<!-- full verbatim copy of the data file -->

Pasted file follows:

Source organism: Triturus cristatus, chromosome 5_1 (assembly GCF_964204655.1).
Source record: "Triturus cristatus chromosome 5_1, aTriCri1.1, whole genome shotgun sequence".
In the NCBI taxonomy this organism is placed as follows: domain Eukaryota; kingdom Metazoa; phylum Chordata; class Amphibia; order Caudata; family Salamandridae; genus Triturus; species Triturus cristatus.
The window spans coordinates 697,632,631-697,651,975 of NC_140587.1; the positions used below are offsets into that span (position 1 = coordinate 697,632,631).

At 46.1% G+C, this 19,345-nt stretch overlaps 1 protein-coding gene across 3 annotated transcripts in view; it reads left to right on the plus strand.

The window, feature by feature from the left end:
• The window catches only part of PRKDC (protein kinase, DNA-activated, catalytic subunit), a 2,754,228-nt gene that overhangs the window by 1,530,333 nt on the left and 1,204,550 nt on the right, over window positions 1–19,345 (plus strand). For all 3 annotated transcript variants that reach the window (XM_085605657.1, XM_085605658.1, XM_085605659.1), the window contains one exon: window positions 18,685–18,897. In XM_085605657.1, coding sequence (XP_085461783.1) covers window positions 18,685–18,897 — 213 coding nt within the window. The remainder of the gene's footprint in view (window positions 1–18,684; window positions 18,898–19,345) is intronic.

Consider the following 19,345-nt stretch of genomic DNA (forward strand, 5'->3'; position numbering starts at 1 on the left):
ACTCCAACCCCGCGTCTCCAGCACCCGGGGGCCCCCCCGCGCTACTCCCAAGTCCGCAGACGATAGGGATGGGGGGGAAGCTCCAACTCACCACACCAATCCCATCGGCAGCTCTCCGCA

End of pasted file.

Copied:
Source organism: Triturus cristatus, chromosome 5_1 (assembly GCF_964204655.1).
Source record: "Triturus cristatus chromosome 5_1, aTriCri1.1, whole genome shotgun sequence".
In the NCBI taxonomy this organism is placed as follows: domain Eukaryota; kingdom Metazoa; phylum Chordata; class Amphibia; order Caudata; family Salamandridae; genus Triturus; species Triturus cristatus.
The window spans coordinates 697,632,631-697,651,975 of NC_140587.1; the positions used below are offsets into that span (position 1 = coordinate 697,632,631).

At 46.1% G+C, this 19,345-nt stretch overlaps 1 protein-coding gene across 3 annotated transcripts in view; it reads left to right on the plus strand.

The window, feature by feature from the left end:
• The window catches only part of PRKDC (protein kinase, DNA-activated, catalytic subunit), a 2,754,228-nt gene that overhangs the window by 1,530,333 nt on the left and 1,204,550 nt on the right, over window positions 1–19,345 (plus strand). For all 3 annotated transcript variants that reach the window (XM_085605657.1, XM_085605658.1, XM_085605659.1), the window contains one exon: window positions 18,685–18,897. In XM_085605657.1, coding sequence (XP_085461783.1) covers window positions 18,685–18,897 — 213 coding nt within the window. The remainder of the gene's footprint in view (window positions 1–18,684; window positions 18,898–19,345) is intronic.

Consider the following 19,345-nt stretch of genomic DNA (forward strand, 5'->3'; position numbering starts at 1 on the left):
ACTCCAACCCCGCGTCTCCAGCACCCGGGGGCCCCCCCGCGCTACTCCCAAGTCCGCAGACGATAGGGATGGGGGGGAAGCTCCAACTCACCACACCAATCCCATCGGCAGCTCTCCGCA